We recently had a customer post an interesting question on our Facebook page: “The vehicle announcement states ‘will run but unsafe to drive.’ What’s up with that? Someone still bought it?” So I reached out to ADESA’s regional business manager Doug Shore, who sits a few offices down from me, for an answer. Doug shared:
A dealer new to the lanes may not understand why someone would want to purchase a vehicle with an “unsafe to drive” announcement. Well, there are a number of reasons a car may be deemed unsafe to drive. It could be something as simple as bad brakes or a shattered windshield that obstructs visibility. Or, it could be more substantial like structural damage or a problem with the transmission.
Regardless, many dealers view this type of vehicle as a valuable addition to their inventory, especially when vehicle supply is tight and tax time is in full swing. Most of the time, they can fix minor repairs easily at their shops. Even with something like structural damage, a dealer may still choose to repair the car. If they have it inspected and assign it a rebuilt title under the appropriate state titling laws, that car is eligible to be back out on the road. Or, they may decide to use the vehicle for parts or even salvage it out if it can’t be put back on the road.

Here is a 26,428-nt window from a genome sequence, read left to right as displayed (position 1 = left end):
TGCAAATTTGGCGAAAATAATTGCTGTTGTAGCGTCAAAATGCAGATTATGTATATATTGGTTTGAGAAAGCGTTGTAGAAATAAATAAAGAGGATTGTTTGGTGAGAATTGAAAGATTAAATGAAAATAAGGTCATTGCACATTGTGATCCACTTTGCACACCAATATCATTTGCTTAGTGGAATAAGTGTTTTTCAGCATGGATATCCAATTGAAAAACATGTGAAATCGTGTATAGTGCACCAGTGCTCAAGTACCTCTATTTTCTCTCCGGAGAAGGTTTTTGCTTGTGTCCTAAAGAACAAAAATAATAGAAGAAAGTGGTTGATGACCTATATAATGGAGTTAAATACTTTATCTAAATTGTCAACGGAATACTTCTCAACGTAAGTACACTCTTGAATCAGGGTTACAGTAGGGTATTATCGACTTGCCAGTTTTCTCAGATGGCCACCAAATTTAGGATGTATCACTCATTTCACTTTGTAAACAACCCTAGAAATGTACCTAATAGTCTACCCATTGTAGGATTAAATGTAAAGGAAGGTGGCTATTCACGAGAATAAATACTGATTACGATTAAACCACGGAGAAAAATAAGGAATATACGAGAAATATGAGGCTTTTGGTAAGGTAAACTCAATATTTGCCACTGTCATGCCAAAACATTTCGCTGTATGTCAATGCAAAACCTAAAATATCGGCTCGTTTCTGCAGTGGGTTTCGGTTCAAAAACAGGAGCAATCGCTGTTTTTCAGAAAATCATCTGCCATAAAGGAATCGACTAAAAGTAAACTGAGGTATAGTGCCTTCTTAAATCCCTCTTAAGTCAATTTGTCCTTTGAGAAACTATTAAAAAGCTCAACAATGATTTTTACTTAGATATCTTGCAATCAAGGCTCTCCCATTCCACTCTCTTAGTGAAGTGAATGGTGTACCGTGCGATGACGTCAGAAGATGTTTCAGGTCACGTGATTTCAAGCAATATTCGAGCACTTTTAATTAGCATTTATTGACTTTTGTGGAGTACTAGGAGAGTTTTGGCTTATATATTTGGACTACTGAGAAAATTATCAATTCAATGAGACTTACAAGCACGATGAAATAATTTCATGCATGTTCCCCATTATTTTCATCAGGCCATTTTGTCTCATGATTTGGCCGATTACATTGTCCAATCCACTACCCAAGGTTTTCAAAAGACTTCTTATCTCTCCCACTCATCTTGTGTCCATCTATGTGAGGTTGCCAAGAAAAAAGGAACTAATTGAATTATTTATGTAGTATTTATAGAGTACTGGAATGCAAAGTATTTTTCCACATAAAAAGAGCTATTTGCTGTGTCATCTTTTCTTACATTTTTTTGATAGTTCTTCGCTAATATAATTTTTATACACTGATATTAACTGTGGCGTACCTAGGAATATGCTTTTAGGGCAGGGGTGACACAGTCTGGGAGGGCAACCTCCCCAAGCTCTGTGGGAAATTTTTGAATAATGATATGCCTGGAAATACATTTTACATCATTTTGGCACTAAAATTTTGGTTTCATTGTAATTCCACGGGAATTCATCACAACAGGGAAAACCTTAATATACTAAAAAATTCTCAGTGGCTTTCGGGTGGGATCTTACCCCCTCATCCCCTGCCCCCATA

So the next time you see a yellow light on a car in the lanes, it means there’s an announcement and you need to listen closely to determine the severity of any damage or branding on the vehicle. The bottom line is that safety comes first at ADESA. So to keep our employees and customer’s out of harm’s way, we ensure sellers make the appropriate announcements if a vehicle is deemed unsafe to drive.
To read more about NAAA’s arbitration policy, which ADESA endorses, click here. There is an entire section on the industry’s standardized light display system that describes the condition and disclosures about a vehicle being sold.